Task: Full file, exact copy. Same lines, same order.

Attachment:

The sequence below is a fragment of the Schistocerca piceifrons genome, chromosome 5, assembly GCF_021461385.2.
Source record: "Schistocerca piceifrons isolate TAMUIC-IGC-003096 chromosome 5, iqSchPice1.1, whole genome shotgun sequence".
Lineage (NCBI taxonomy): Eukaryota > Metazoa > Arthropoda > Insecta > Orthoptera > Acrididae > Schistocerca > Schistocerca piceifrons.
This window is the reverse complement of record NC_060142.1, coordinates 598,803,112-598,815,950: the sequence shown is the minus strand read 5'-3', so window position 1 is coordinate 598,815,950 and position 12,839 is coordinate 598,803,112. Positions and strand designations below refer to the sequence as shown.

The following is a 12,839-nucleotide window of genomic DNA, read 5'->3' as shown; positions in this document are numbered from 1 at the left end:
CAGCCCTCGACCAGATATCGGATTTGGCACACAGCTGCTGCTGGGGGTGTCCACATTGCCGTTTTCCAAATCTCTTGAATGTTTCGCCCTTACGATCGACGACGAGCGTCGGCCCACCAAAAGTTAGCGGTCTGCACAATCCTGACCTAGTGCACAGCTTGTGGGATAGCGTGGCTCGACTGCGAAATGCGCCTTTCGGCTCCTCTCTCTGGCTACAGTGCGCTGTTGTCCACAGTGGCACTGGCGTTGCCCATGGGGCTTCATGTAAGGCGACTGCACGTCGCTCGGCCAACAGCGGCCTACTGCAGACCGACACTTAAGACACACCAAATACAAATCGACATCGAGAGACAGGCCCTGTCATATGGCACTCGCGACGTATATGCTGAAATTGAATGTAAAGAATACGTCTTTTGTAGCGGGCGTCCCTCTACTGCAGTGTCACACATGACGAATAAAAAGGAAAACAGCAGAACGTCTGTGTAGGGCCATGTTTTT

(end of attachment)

The sequence below is a fragment of the Schistocerca piceifrons genome, chromosome 5, assembly GCF_021461385.2.
Source record: "Schistocerca piceifrons isolate TAMUIC-IGC-003096 chromosome 5, iqSchPice1.1, whole genome shotgun sequence".
Lineage (NCBI taxonomy): Eukaryota > Metazoa > Arthropoda > Insecta > Orthoptera > Acrididae > Schistocerca > Schistocerca piceifrons.
This window is the reverse complement of record NC_060142.1, coordinates 598,803,112-598,815,950: the sequence shown is the minus strand read 5'-3', so window position 1 is coordinate 598,815,950 and position 12,839 is coordinate 598,803,112. Positions and strand designations below refer to the sequence as shown.

The following is a 12,839-nucleotide window of genomic DNA, read 5'->3' as shown; positions in this document are numbered from 1 at the left end:
CAGCCCTCGACCAGATATCGGATTTGGCACACAGCTGCTGCTGGGGGTGTCCACATTGCCGTTTTCCAAATCTCTTGAATGTTTCGCCCTTACGATCGACGACGAGCGTCGGCCCACCAAAAGTTAGCGGTCTGCACAATCCTGACCTAGTGCACAGCTTGTGGGATAGCGTGGCTCGACTGCGAAATGCGCCTTTCGGCTCCTCTCTCTGGCTACAGTGCGCTGTTGTCCACAGTGGCACTGGCGTTGCCCATGGGGCTTCATGTAAGGCGACTGCACGTCGCTCGGCCAACAGCGGCCTACTGCAGACCGACACTTAAGACACACCAAATACAAATCGACATCGAGAGACAGGCCCTGTCATATGGCACTCGCGACGTATATGCTGAAATTGAATGTAAAGAATACGTCTTTTGTAGCGGGCGTCCCTCTACTGCAGTGTCACACATGACGAATAAAAAGGAAAACAGCAGAACGTCTGTGTAGGGCCATGTTTTT